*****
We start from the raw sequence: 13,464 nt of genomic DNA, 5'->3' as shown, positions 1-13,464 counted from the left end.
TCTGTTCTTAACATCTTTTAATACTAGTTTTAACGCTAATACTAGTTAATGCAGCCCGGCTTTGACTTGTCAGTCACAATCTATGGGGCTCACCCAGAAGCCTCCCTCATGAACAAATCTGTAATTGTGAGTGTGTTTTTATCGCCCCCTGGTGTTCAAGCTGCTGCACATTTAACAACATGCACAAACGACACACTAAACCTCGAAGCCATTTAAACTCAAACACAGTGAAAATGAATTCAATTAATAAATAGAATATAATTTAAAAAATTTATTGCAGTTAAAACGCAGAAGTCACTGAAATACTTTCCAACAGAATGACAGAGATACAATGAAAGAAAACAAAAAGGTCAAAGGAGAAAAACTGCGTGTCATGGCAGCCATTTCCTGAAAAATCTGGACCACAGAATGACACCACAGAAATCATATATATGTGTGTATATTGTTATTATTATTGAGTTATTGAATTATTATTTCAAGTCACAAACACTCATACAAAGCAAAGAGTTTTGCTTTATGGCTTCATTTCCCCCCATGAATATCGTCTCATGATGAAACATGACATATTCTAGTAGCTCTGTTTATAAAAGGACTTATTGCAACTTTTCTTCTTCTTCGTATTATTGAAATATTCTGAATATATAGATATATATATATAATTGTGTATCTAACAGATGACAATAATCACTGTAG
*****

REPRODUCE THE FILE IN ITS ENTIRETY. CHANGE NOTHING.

We start from the raw sequence: 13,464 nt of genomic DNA, 5'->3' as shown, positions 1-13,464 counted from the left end.
TCTGTTCTTAACATCTTTTAATACTAGTTTTAACGCTAATACTAGTTAATGCAGCCCGGCTTTGACTTGTCAGTCACAATCTATGGGGCTCACCCAGAAGCCTCCCTCATGAACAAATCTGTAATTGTGAGTGTGTTTTTATCGCCCCCTGGTGTTCAAGCTGCTGCACATTTAACAACATGCACAAACGACACACTAAACCTCGAAGCCATTTAAACTCAAACACAGTGAAAATGAATTCAATTAATAAATAGAATATAATTTAAAAAATTTATTGCAGTTAAAACGCAGAAGTCACTGAAATACTTTCCAACAGAATGACAGAGATACAATGAAAGAAAACAAAAAGGTCAAAGGAGAAAAACTGCGTGTCATGGCAGCCATTTCCTGAAAAATCTGGACCACAGAATGACACCACAGAAATCATATATATGTGTGTATATTGTTATTATTATTGAGTTATTGAATTATTATTTCAAGTCACAAACACTCATACAAAGCAAAGAGTTTTGCTTTATGGCTTCATTTCCCCCCATGAATATCGTCTCATGATGAAACATGACATATTCTAGTAGCTCTGTTTATAAAAGGACTTATTGCAACTTTTCTTCTTCTTCGTATTATTGAAATATTCTGAATATATAGATATATATATATAATTGTGTATCTAACAGATGACAATAATCACTGTAG